A Fridley nurse will travel to hard-hit Sierra Leone; others are sending much-needed supplies.
At Children's Hospital in St. Paul on August 14, 2014, pediatric nurse Carrie Jo Cain will travel to Sierra Leone to train medical workers and bring medical supplies to one of the three countries at the epicenter of the Ebola outbreak. Cain grew up there as a missionary's daughter.
When Fridley registered nurse Carrie Jo Cain arrives at a rural hospital in Sierra Leone with much-needed protective gear and training to stop the spread of Ebola, she will double the number of RNs stationed there.
Yet the Kamakwie Wesleyan Hospital serves 600,000 people in the northern part of the country. It’s been without a doctor for two years.
The lack of professional medical staff is just one of the challenges Cain and two other Americans will face.
Cain, 48, who grew up in Sierra Leone as the daughter of missionaries, is undeterred. She is inspired by her Christian faith and love of the country she plans to move back to in January.
“We can work with this. It is not hopeless,” she said. “We can stop this with quarantine.”
As the deadly virus sweeps through western Africa, hers is one of the aid efforts coalescing in Minnesota. An estimated 30,000 people of Liberian descent live in the Twin Cities’ northern suburbs, the largest Liberian population outside of Africa. The medical adviser to the U.S. embassy in Liberia will give a firsthand account of the situation there at a Brooklyn Park community meeting Wednesday.
In another anti-Ebola effort, Fridley-based Lutheran charity Global Health Ministries has airlifted protective medical gear to Liberia’s capital, Monrovia, where they are already in use in hospitals and clinics. The five pallets sent held more than 40,000 gloves, 20,000 facemasks, 900 surgical splash shields, 500 surgical gowns, 240 bottles of disinfectant, 200 protective aprons and 48 hazmat suits and boots.
On Saturday, an even larger shipment of supplies was packed by Minnesota volunteers, including West African immigrants, for ocean transport. It will arrive in September.
“We are fortunate to have trusted people there to clear customs and distribute it,” said the Rev. Timon Iverson, executive director of Global Health Ministries, who visited Monrovia last spring.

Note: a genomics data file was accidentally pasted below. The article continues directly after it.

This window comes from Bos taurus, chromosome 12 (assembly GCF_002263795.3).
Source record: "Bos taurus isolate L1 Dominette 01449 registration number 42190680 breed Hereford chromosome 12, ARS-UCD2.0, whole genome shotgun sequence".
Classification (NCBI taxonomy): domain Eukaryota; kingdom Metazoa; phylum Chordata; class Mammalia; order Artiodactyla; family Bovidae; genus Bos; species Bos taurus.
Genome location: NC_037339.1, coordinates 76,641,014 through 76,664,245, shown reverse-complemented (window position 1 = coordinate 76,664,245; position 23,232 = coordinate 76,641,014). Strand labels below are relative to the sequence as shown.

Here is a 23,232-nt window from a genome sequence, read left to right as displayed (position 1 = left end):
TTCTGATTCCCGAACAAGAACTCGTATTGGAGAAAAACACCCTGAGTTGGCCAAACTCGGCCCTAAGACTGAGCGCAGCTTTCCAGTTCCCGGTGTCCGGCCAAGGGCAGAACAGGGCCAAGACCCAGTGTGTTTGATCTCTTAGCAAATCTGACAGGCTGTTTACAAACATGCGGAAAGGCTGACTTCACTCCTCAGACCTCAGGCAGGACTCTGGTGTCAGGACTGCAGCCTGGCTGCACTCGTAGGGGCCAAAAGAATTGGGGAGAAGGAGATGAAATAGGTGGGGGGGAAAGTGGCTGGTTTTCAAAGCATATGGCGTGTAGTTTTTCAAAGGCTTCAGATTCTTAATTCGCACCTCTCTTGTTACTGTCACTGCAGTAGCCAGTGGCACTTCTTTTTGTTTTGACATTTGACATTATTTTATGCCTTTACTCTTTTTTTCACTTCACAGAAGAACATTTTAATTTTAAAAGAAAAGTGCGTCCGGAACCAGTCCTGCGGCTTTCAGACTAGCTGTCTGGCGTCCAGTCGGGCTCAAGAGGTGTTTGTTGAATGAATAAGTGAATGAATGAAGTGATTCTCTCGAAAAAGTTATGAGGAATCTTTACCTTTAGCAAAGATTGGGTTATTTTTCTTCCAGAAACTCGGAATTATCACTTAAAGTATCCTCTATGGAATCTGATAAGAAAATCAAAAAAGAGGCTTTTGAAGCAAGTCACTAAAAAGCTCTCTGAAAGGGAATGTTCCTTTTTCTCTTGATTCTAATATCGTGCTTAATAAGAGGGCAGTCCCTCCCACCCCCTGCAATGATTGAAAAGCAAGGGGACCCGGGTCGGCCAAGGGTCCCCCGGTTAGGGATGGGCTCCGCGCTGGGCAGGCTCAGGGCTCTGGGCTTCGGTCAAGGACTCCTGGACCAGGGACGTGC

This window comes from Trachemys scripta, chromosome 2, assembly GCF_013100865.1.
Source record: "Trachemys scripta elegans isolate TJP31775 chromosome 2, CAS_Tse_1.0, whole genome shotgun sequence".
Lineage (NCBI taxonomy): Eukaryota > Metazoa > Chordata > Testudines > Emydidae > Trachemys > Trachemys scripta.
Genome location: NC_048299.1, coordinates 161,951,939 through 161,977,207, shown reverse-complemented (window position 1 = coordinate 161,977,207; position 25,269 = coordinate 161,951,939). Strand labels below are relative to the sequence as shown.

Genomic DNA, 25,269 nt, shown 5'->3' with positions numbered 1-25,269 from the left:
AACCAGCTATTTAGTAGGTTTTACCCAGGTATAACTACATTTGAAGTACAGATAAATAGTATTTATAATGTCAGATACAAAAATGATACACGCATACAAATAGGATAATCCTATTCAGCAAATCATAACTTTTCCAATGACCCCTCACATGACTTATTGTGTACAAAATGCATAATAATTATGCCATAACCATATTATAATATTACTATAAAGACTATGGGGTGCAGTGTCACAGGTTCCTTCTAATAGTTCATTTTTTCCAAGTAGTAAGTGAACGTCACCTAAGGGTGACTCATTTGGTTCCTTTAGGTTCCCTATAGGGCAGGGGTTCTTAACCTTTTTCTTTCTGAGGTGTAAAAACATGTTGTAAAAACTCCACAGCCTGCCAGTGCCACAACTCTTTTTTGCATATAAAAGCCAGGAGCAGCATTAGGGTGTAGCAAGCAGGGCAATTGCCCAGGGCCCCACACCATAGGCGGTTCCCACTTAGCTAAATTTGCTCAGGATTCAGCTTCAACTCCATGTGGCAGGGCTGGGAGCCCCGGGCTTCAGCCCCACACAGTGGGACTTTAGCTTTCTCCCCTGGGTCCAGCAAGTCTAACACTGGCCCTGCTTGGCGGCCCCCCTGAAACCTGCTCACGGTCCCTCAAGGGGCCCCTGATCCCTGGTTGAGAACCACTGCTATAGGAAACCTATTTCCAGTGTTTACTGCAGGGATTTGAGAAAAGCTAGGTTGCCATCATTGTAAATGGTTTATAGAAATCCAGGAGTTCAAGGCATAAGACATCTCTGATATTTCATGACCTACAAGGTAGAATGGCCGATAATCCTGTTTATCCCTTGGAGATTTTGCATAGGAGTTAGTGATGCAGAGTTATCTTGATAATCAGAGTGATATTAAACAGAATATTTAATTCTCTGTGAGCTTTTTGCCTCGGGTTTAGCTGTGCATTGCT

“It’s quite a miracle,” Iverson said of the quick receipt and distribution of his group’s first shipment. “You try to get a can of pop through customs, it will take a week.”
Most of the supplies and money involved in that effort were donated by local health and community groups, including Fairview Health System, HealthEast and the Minnesota Liberian Community, Iverson said.
‘Everything was chaotic’
The outbreak is out of control in West Africa, leaving many in Minnesota anxious about relatives, friends and strangers in a country they love.
“When I left, everything was chaotic,” said Dr. Alfredmy Chessor, medical adviser to the U.S. embassy in Liberia, who is visiting the Twin Cities to collect medical equipment and supplies. “Things are still in disarray as far as … working together to get things done.”
The Liberian police and military forces were quarantining infected neighborhoods and a state of emergency had been declared, she said.
“There is an armed military presence out in the street,” Chessor said. “That is something we are not accustomed to. It brings fear and memories of the war.”
On the positive side, she said she has seen great strides is public education about how Ebola is spread. “People are now understanding the magnitude of the problem,” she said.
A fount of hope
Poll: With Adrian Peterson's suspension overturned, what should the Vikings do?